No matter how much you crank up the preload rings, the stock shock spring will remain too soft for you.

 

Not sure what you mean by 'double valve shim' ?

Edited by mlatour

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Can i stack two together if needed to get the correct valve leash. I would like to order some shims to have on hand and thought it would be best to just order a bunch of the thinnest ones. What is the H-tool?

Edited by liberty2701

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Valve shims can't be stacked, you must use the proper sized one.

In a pinch you can sand down a slightly thicker one to the desired thickness.

 

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19 hours ago, liberty2701 said:

All great info. Just a few follow up questions.  

1) I thought air in the rear shock was  a big No?

2), I will be changing the fork oil. What brand fork springs are good (Racetech)? What about the seal driver tool and spring compressor. Are these necessary?

3) Can I just adjust the rear shock preload for my weight?

4) Are you allowed to use a double valve shim to get were it is needed?

1) For best results the shock gas should be dry and inert, several industrial gasses qualify such as Nitrogen, CO2, helium. Since air is mostly Nitrogen that gas is readily available as an industrial gas, and is often used. Paint ball guns use CO2 and I charge my shocks from a paint ball cylinder with an air tool regulator and a lossless chuck. Cheap and easy. The regulator goes high enough for my CRF250X shock but not high enough for XR shocks but I haven't had any problems with XR shocks at the lower pressure. The setup is has a belt clip for use with air tools and is small enough to pack in my PU for tire inflation.  Twin chamber forks also pressurize the fork suspension fluid but most use a pressure spring and piston.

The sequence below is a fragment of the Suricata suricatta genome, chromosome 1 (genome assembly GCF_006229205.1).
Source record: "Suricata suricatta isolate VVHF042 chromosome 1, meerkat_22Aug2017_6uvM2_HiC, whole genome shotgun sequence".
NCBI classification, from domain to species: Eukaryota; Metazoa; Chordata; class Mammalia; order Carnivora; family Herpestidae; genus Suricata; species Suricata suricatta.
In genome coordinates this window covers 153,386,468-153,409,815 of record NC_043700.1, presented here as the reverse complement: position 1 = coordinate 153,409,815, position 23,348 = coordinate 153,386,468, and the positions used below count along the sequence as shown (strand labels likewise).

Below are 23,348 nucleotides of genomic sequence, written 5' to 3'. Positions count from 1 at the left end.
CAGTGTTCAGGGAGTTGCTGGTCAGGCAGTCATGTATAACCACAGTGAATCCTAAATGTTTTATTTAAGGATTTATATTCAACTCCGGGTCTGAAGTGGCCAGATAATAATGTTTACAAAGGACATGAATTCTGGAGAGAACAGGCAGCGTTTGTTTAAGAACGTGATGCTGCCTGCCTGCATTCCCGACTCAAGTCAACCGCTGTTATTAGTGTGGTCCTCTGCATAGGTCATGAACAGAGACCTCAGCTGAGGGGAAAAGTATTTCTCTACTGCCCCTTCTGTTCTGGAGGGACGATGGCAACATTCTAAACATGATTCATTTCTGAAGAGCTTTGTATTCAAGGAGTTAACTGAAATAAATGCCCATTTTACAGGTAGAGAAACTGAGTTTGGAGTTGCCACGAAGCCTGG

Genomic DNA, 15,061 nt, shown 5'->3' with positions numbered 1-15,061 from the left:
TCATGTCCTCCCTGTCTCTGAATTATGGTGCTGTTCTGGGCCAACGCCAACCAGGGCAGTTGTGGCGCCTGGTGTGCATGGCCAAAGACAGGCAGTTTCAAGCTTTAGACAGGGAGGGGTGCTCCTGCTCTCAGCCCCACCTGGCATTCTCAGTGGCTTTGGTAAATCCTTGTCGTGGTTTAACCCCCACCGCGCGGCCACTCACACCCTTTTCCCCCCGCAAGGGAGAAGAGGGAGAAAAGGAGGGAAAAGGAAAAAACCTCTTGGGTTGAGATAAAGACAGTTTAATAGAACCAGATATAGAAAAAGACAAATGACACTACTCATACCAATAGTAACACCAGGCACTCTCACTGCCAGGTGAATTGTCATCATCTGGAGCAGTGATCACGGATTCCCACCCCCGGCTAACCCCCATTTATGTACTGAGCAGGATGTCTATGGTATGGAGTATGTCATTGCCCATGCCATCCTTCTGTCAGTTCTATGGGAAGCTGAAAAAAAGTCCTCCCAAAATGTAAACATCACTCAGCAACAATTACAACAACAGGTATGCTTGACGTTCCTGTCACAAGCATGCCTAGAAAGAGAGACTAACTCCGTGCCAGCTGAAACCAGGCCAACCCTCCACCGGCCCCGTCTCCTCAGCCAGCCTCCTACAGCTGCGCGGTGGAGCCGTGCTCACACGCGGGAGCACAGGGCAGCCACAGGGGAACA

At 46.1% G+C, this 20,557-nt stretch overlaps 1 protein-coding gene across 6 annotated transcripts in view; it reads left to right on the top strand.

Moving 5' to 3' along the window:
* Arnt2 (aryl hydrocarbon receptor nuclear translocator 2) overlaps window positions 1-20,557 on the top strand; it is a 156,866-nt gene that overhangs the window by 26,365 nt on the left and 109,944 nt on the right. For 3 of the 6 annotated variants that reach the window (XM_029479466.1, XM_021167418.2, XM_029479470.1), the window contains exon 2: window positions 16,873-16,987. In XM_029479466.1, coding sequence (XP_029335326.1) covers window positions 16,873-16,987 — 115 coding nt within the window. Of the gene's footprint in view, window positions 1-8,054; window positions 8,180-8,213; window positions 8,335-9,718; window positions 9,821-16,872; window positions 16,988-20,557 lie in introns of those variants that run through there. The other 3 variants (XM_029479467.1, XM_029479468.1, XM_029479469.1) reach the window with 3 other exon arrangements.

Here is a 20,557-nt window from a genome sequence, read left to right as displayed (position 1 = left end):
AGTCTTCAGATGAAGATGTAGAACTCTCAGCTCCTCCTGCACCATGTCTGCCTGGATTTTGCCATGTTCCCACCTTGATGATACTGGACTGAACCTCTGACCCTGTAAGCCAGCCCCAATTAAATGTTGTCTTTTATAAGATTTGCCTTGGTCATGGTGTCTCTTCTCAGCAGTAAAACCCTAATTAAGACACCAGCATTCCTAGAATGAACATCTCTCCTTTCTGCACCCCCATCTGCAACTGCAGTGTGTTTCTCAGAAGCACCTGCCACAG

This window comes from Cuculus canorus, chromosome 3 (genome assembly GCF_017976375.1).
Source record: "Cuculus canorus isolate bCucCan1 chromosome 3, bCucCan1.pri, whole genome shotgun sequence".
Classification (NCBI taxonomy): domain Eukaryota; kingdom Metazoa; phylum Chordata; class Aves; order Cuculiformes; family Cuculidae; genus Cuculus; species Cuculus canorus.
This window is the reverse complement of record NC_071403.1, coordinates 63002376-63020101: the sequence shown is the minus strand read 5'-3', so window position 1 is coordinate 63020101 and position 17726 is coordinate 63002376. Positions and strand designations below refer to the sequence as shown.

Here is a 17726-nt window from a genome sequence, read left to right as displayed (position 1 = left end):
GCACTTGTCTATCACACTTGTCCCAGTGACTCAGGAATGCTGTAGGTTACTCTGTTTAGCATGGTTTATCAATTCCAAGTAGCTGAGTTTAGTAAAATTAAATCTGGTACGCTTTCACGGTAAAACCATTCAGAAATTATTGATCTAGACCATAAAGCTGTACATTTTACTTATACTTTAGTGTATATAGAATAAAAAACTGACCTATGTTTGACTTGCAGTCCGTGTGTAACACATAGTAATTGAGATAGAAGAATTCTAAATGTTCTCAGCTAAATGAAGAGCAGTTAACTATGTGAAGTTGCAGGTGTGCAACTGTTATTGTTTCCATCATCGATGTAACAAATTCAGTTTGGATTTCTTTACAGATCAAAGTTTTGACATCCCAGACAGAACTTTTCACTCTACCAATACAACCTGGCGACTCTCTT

2) I've used RaceTech springs on several projects and their rates are very close to spec while some OEM springs seem to have a  lower rate than spec. 

3) Sag measurements indicate if the spring rates are appropriate, I use Dwight Rudder's offroad percentages rather the the common MX because I ride off road. I've found using metric to be far easier and more accurate than dealing with fractions. :banghead:

4) I don't understand the double shim: Most stacks will have multiple shims of the same size in the first part of a stack. There are multi stage shim stacks that are preferred for off road while MX seems to use single stage stacks, each stage is separated from the adjacent by a "pivot" shim.  Racetech's Suspension Bible has a lot of great info on how suspension works. 

Aftermarket valve shims are at every other OEM shims so less precise in setting clearance but usually OK.  I bought an aftermarket kit and it has worked for me. And I have Dremel sanded a shim to make it thinner when I was extending my riding season with an engine that had a receding intake valve, I wouldn't do that for a more permanent shim. 

 

Edited by Chuck.

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I am going to change the oil in the forks and rear shock. Being that the bike has 10 hrs on it, should I replace all seals and bushings or just the oil? I also have a compressed air dryer to charge the rear shock properly.  

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At only 10 hours (of likely off-roading rather than MX'ing) the bushings should  be just fine.

 

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It was ridden on a guys farm.  I guess a visual inspection will indicate wear? Should they be measured with a caliper?

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Never heard of measuring them, but yes visually you'll see of they're due.

Even with low hours, you'll be surprised how nasty suspension fluid can get. (metal glitter in oil, foamy)